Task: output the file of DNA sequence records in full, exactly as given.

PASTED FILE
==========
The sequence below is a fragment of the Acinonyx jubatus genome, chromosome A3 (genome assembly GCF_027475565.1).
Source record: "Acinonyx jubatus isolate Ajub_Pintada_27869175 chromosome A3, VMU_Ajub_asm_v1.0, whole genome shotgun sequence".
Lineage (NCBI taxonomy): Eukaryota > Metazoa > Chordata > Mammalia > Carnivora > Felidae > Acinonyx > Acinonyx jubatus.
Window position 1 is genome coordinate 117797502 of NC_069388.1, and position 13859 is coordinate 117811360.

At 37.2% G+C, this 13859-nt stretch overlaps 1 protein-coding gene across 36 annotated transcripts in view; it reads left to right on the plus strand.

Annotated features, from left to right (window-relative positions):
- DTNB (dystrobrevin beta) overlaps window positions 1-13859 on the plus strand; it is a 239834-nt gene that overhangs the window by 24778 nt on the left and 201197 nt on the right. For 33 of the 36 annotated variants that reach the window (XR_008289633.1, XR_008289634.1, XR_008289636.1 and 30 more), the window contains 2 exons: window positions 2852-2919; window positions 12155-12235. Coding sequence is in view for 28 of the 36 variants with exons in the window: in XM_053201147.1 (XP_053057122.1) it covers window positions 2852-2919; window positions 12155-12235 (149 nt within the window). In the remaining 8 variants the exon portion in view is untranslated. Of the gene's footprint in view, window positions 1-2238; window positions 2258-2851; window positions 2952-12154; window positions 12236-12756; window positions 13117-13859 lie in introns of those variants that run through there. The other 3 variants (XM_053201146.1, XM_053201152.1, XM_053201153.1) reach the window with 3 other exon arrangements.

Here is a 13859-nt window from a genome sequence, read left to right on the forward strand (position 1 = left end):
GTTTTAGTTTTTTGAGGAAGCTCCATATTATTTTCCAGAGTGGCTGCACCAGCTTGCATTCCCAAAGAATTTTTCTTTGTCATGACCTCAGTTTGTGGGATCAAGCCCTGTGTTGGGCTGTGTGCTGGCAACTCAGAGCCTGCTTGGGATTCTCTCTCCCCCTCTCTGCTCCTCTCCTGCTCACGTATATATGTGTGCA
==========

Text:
The sequence below is a fragment of the Acinonyx jubatus genome, chromosome A3 (genome assembly GCF_027475565.1).
Source record: "Acinonyx jubatus isolate Ajub_Pintada_27869175 chromosome A3, VMU_Ajub_asm_v1.0, whole genome shotgun sequence".
Lineage (NCBI taxonomy): Eukaryota > Metazoa > Chordata > Mammalia > Carnivora > Felidae > Acinonyx > Acinonyx jubatus.
Window position 1 is genome coordinate 117797502 of NC_069388.1, and position 13859 is coordinate 117811360.

At 37.2% G+C, this 13859-nt stretch overlaps 1 protein-coding gene across 36 annotated transcripts in view; it reads left to right on the plus strand.

Annotated features, from left to right (window-relative positions):
- DTNB (dystrobrevin beta) overlaps window positions 1-13859 on the plus strand; it is a 239834-nt gene that overhangs the window by 24778 nt on the left and 201197 nt on the right. For 33 of the 36 annotated variants that reach the window (XR_008289633.1, XR_008289634.1, XR_008289636.1 and 30 more), the window contains 2 exons: window positions 2852-2919; window positions 12155-12235. Coding sequence is in view for 28 of the 36 variants with exons in the window: in XM_053201147.1 (XP_053057122.1) it covers window positions 2852-2919; window positions 12155-12235 (149 nt within the window). In the remaining 8 variants the exon portion in view is untranslated. Of the gene's footprint in view, window positions 1-2238; window positions 2258-2851; window positions 2952-12154; window positions 12236-12756; window positions 13117-13859 lie in introns of those variants that run through there. The other 3 variants (XM_053201146.1, XM_053201152.1, XM_053201153.1) reach the window with 3 other exon arrangements.

Here is a 13859-nt window from a genome sequence, read left to right on the forward strand (position 1 = left end):
GTTTTAGTTTTTTGAGGAAGCTCCATATTATTTTCCAGAGTGGCTGCACCAGCTTGCATTCCCAAAGAATTTTTCTTTGTCATGACCTCAGTTTGTGGGATCAAGCCCTGTGTTGGGCTGTGTGCTGGCAACTCAGAGCCTGCTTGGGATTCTCTCTCCCCCTCTCTGCTCCTCTCCTGCTCACGTATATATGTGTGCA